US humorous poet. After graduating with honours in 1885, he went to Paris, where his friend, William Randolph Hearst, invited him to contribute a humour column to the San Francisco Examiner; Thayer did so under the by-line ‘Phin’ (1886–88), writing a series of humorous ballads that included ‘Casey’ (appearing in 1888). It so caught on that he recited it over 10,000 times in the ensuing years. As ‘Casey at the Bat’ (its widely known title) increased in popularity, many tried to claim authorship (and many ballplayers claimed to have been the original Casey), but Thayer is recognized as the true author.
Thayer was born in Lawrence, Massachusetts. His father owned several woollen mills, one in Worcester, Massachusetts, where Ernest grew up. At Harvard he was regarded as a brilliant philosophy student of William James; he also contributed to the annual Hasty Pudding plays and was an editor of the Harvard Lampoon.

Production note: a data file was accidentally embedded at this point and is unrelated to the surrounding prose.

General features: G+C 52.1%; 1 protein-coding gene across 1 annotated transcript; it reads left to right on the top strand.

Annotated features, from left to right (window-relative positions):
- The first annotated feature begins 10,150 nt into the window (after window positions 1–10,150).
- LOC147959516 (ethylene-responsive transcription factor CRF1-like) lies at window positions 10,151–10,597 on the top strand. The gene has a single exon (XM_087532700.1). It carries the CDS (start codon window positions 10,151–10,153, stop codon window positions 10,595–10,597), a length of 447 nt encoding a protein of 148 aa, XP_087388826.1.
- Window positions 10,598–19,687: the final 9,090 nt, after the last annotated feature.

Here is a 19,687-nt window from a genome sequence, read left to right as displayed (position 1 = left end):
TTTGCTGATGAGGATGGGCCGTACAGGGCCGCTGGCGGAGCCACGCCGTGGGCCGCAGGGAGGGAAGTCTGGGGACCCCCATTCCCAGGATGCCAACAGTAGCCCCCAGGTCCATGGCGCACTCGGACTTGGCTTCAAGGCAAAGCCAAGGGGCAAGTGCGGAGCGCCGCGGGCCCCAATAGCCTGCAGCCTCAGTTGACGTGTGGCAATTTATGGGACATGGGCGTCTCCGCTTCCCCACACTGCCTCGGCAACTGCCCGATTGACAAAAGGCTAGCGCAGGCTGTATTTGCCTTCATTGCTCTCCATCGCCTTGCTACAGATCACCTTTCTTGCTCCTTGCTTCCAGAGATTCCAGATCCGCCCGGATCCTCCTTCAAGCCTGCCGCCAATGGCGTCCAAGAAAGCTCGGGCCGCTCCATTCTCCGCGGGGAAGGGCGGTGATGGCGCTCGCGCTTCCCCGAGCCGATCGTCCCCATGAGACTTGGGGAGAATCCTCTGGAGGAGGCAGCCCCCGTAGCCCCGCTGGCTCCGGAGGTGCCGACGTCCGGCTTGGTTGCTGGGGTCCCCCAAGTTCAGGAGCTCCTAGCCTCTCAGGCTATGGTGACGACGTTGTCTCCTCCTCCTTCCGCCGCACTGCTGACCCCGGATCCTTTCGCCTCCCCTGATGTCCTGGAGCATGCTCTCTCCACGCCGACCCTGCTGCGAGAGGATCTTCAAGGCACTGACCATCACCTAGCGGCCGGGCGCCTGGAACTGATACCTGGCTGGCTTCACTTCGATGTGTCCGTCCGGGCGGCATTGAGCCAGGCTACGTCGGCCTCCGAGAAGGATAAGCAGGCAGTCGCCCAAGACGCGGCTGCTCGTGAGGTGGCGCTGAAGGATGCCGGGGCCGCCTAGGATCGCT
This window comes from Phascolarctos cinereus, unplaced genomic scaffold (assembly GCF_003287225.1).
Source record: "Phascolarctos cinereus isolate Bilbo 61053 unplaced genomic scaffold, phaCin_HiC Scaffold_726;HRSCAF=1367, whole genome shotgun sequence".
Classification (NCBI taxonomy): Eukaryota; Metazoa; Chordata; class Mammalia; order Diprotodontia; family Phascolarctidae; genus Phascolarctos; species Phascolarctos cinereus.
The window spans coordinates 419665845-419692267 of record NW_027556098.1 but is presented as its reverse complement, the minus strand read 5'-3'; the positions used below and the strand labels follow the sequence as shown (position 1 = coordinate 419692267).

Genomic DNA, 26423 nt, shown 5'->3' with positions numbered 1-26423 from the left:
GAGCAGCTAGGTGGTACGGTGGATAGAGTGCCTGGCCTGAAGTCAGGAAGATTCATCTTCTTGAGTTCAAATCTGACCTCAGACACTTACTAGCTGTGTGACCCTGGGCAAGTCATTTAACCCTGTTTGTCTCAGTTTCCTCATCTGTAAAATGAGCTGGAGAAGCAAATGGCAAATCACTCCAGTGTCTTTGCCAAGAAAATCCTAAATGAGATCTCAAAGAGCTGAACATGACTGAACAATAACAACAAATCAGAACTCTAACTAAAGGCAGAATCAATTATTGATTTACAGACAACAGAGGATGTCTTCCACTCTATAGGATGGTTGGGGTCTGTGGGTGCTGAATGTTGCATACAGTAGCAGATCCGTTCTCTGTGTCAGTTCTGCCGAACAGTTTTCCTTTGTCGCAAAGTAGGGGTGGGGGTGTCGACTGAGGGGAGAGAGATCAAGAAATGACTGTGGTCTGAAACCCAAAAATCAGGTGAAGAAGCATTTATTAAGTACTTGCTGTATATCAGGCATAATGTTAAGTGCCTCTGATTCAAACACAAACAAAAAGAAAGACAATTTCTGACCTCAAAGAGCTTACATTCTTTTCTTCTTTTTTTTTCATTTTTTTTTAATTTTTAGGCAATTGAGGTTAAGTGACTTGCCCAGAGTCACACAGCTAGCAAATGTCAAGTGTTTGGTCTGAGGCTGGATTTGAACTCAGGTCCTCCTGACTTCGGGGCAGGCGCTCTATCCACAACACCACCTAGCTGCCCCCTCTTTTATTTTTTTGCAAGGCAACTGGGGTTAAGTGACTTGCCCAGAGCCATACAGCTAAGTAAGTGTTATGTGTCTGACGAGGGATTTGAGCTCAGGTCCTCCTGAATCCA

After staying in Paris from 1885, Thayer returned to Worcester in 1887 and unenthusiastically managed one of the family's mills; he retired after about 20 years, and ended up in Santa Barbara, California, in 1912, where he married a widow and spent the rest of his life.
His only other published poems were several more humorous ballads for Hearst's New York Journal (1896–97). For many years he found it a nuisance to be associated with the Casey ballad, but in his final years he came to accept that he had written a classic of its kind. It has inspired many musical works, movies, paintings, sculptures and – above all – endless parodies and variations.